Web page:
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Variants within the SP110 nuclear body protein modify risk of canine degenerative myelopathy
Uppsala University, Disciplinary Domain of Medicine and Pharmacy, Faculty of Medicine, Department of Medical Biochemistry and Microbiology. Broad Inst Harvard & Massachusetts Inst Technol, Cambridge, MA 02142 USA.;Karolinska Inst, Dept Med Epidemiol & Biostat, S-17177 Stockholm, Sweden..
Uppsala University, Disciplinary Domain of Medicine and Pharmacy, Faculty of Medicine, Department of Medical Biochemistry and Microbiology. Broad Inst Harvard & Massachusetts Inst Technol, Cambridge, MA 02142 USA..
Uppsala University, Disciplinary Domain of Medicine and Pharmacy, Faculty of Medicine, Department of Medical Biochemistry and Microbiology.
Uppsala University, Disciplinary Domain of Medicine and Pharmacy, Faculty of Medicine, Department of Medical Biochemistry and Microbiology.
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2016 (English)In: Proceedings of the National Academy of Sciences of the United States of America, ISSN 0027-8424, E-ISSN 1091-6490, Vol. 113, no 22, p. E3091-E3100Article in journal (Refereed) Published
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Text
Abstract [en]

Canine degenerative myelopathy (DM) is a naturally occurring neurodegenerative disease with similarities to some forms of amyotrophic lateral sclerosis (ALS). Most dogs that develop DM are homozygous for a common superoxide dismutase 1 gene (SOD1) mutation. However, not all dogs homozygous for this mutation develop disease. We performed a genome-wide association analysis in the Pembroke Welsh Corgi (PWC) breed comparing DM-affected and -unaffected dogs homozygous for the SOD1 mutation. The analysis revealed a modifier locus on canine chromosome 25. A haplotype within the SP110 nuclear body protein (SP110) was present in 40% of affected compared with 4% of unaffected dogs (P = 1.5 x 10(-5)), and was associated with increased probability of developing DM (P = 4.8 x 10(-6)) and earlier onset of disease (P = 1.7 x 10(-5)). SP110 is a nuclear body protein involved in the regulation of gene transcription. Our findings suggest that variations in SP110-mediated gene transcription may underlie, at least in part, the variability in risk for developing DM among PWCs that are homozygous for the disease-related SOD1 mutation. Further studies are warranted to clarify the effect of this modifier across dog breeds.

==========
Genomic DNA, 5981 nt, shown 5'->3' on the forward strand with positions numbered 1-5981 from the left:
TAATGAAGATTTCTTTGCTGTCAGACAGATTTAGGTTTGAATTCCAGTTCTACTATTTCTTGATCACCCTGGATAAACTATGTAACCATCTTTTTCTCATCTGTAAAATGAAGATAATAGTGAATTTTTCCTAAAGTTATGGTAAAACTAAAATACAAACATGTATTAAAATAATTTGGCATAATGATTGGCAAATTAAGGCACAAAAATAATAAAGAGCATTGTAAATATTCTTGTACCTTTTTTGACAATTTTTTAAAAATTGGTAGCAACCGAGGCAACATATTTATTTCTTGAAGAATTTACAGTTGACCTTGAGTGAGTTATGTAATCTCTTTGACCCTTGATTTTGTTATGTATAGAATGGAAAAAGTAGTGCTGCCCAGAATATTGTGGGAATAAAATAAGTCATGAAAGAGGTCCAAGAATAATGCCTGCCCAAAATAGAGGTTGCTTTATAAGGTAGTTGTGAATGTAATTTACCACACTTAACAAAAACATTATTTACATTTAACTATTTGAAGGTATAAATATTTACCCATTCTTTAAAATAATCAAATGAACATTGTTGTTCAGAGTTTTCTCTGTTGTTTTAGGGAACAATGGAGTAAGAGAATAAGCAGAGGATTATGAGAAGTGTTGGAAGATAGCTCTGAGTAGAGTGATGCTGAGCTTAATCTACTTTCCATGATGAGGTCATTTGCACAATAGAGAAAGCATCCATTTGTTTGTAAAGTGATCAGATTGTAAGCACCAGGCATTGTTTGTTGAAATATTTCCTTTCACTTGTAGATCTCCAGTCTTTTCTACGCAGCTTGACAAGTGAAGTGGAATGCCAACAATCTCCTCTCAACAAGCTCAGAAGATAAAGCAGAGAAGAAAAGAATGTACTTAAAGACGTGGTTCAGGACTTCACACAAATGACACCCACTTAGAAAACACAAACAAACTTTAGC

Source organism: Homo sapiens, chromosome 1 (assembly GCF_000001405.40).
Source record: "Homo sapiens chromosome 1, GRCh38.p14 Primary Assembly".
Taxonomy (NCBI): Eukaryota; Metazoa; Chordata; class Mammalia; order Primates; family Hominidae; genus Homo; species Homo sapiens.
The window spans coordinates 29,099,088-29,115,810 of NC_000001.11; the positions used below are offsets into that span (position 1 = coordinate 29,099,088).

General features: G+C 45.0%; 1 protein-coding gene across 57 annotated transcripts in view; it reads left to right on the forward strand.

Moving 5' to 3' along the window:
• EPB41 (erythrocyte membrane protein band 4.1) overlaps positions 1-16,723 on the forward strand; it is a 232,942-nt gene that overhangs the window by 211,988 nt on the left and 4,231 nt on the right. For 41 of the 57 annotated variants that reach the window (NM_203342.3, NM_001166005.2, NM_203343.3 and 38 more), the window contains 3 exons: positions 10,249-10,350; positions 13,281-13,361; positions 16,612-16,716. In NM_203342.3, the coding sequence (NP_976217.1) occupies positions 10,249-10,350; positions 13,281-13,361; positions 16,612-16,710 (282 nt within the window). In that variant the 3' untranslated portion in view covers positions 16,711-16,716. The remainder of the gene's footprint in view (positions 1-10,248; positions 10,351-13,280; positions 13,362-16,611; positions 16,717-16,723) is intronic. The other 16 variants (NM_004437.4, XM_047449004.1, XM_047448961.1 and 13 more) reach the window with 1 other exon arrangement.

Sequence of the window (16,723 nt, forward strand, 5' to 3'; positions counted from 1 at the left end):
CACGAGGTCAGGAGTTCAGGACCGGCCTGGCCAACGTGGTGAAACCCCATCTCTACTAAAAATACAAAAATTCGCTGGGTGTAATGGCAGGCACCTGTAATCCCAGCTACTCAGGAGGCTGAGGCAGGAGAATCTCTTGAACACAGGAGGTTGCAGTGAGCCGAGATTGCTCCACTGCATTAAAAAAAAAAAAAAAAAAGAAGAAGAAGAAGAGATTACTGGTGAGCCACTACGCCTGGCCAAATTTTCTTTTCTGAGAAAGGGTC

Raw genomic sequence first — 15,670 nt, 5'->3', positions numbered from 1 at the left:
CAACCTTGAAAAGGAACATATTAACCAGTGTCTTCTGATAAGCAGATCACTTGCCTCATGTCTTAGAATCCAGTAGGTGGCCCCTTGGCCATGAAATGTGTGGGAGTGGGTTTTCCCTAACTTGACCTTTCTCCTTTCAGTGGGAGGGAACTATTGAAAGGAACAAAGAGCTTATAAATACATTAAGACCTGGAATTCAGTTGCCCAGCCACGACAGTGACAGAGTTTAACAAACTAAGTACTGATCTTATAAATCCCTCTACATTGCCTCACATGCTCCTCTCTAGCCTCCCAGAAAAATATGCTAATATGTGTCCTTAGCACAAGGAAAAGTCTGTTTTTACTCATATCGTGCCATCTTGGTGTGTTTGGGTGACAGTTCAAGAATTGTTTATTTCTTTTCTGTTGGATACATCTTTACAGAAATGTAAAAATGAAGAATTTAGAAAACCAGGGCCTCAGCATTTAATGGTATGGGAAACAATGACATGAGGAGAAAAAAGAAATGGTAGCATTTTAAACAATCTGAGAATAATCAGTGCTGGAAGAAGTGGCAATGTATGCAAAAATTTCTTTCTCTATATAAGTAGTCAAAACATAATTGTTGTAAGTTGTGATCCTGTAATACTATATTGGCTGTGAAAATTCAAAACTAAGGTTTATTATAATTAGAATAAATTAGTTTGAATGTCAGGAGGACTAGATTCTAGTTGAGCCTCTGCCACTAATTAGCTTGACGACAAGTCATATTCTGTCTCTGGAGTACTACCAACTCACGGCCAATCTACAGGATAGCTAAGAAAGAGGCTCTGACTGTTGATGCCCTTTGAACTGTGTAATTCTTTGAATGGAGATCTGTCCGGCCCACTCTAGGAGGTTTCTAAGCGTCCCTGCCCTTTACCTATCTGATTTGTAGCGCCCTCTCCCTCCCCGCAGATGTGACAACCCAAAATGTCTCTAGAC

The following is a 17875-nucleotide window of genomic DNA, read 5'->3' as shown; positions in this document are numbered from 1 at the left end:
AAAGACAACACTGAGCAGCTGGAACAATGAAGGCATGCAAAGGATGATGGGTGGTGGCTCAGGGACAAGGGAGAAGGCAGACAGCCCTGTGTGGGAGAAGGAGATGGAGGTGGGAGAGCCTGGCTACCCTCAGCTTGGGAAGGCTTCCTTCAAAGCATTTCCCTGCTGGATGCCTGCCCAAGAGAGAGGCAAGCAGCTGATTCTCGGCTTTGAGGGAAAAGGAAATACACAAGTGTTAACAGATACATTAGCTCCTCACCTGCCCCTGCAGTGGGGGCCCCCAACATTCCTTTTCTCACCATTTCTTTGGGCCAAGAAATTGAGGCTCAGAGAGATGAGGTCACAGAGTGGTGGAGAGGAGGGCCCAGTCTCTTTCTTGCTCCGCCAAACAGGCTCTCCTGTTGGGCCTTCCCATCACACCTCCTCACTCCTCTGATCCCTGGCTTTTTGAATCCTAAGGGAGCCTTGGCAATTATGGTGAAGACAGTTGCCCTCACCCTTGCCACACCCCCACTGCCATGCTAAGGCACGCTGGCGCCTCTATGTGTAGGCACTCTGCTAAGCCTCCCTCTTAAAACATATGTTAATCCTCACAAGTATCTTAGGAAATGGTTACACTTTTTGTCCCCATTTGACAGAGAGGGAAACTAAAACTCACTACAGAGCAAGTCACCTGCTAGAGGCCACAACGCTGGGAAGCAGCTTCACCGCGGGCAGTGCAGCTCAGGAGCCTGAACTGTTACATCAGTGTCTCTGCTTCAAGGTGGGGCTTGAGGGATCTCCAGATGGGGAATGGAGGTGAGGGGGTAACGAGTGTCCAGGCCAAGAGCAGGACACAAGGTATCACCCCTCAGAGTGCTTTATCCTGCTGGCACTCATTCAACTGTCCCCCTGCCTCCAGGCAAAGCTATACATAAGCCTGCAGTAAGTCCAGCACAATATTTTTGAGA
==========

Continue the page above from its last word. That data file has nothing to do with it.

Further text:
Place, publisher, year, edition, pages
2016. Vol. 113, no 22, p. E3091-E3100
Keywords [en]
degenerative myelopathy, amyotrophic lateral sclerosis, ALS, SOD1, SP110
National Category
Microbiology in the medical area
Identifiers
URN: urn:nbn:se:uu:diva-298872DOI: 10.1073/pnas.1600084113ISI: 000376784600009PubMedID: 27185954OAI: oai:DiVA.org:uu-298872DiVA, id: diva2:948294
Available from: 2016-07-11 Created: 2016-07-11 Last updated: 2018-03-27Bibliographically approved
In thesis
1. Analysis of inherited and somatic variants to decipher canine complex traits
Open this publication in new window or tab >>Analysis of inherited and somatic variants to decipher canine complex traits